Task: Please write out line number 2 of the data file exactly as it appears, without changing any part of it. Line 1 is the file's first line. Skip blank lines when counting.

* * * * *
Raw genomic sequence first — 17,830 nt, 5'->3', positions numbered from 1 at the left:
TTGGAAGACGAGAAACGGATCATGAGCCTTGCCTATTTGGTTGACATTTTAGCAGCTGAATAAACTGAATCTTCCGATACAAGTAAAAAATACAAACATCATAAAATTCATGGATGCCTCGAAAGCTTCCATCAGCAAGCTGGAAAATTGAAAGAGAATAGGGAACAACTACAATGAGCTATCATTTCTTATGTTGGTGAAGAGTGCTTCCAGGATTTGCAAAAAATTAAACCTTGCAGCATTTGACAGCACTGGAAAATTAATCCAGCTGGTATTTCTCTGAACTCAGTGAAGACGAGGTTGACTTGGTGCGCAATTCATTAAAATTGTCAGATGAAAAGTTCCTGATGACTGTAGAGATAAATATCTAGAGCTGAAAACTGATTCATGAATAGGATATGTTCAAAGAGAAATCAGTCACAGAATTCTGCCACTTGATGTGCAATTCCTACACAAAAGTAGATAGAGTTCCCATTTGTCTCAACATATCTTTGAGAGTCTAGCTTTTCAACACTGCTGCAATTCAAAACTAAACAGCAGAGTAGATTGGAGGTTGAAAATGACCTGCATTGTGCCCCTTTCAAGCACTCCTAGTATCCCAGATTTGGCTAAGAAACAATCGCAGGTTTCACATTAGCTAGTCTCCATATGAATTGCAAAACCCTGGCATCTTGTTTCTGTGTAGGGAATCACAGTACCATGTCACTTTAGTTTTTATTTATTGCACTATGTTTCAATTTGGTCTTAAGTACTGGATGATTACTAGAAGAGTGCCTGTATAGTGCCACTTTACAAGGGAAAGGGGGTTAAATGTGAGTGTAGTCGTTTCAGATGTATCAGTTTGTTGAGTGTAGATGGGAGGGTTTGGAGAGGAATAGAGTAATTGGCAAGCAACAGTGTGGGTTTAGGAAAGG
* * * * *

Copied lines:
TTGGAAGACGAGAAACGGATCATGAGCCTTGCCTATTTGGTTGACATTTTAGCAGCTGAATAAACTGAATCTTCCGATACAAGTAAAAAATACAAACATCATAAAATTCATGGATGCCTCGAAAGCTTCCATCAGCAAGCTGGAAAATTGAAAGAGAATAGGGAACAACTACAATGAGCTATCATTTCTTATGTTGGTGAAGAGTGCTTCCAGGATTTGCAAAAAATTAAACCTTGCAGCATTTGACAGCACTGGAAAATTAATCCAGCTGGTATTTCTCTGAACTCAGTGAAGACGAGGTTGACTTGGTGCGCAATTCATTAAAATTGTCAGATGAAAAGTTCCTGATGACTGTAGAGATAAATATCTAGAGCTGAAAACTGATTCATGAATAGGATATGTTCAAAGAGAAATCAGTCACAGAATTCTGCCACTTGATGTGCAATTCCTACACAAAAGTAGATAGAGTTCCCATTTGTCTCAACATATCTTTGAGAGTCTAGCTTTTCAACACTGCTGCAATTCAAAACTAAACAGCAGAGTAGATTGGAGGTTGAAAATGACCTGCATTGTGCCCCTTTCAAGCACTCCTAGTATCCCAGATTTGGCTAAGAAACAATCGCAGGTTTCACATTAGCTAGTCTCCATATGAATTGCAAAACCCTGGCATCTTGTTTCTGTGTAGGGAATCACAGTACCATGTCACTTTAGTTTTTATTTATTGCACTATGTTTCAATTTGGTCTTAAGTACTGGATGATTACTAGAAGAGTGCCTGTATAGTGCCACTTTACAAGGGAAAGGGGGTTAAATGTGAGTGTAGTCGTTTCAGATGTATCAGTTTGTTGAGTGTAGATGGGAGGGTTTGGAGAGGAATAGAGTAATTGGCAAGCAACAGTGTGGGTTTAGGAAAGG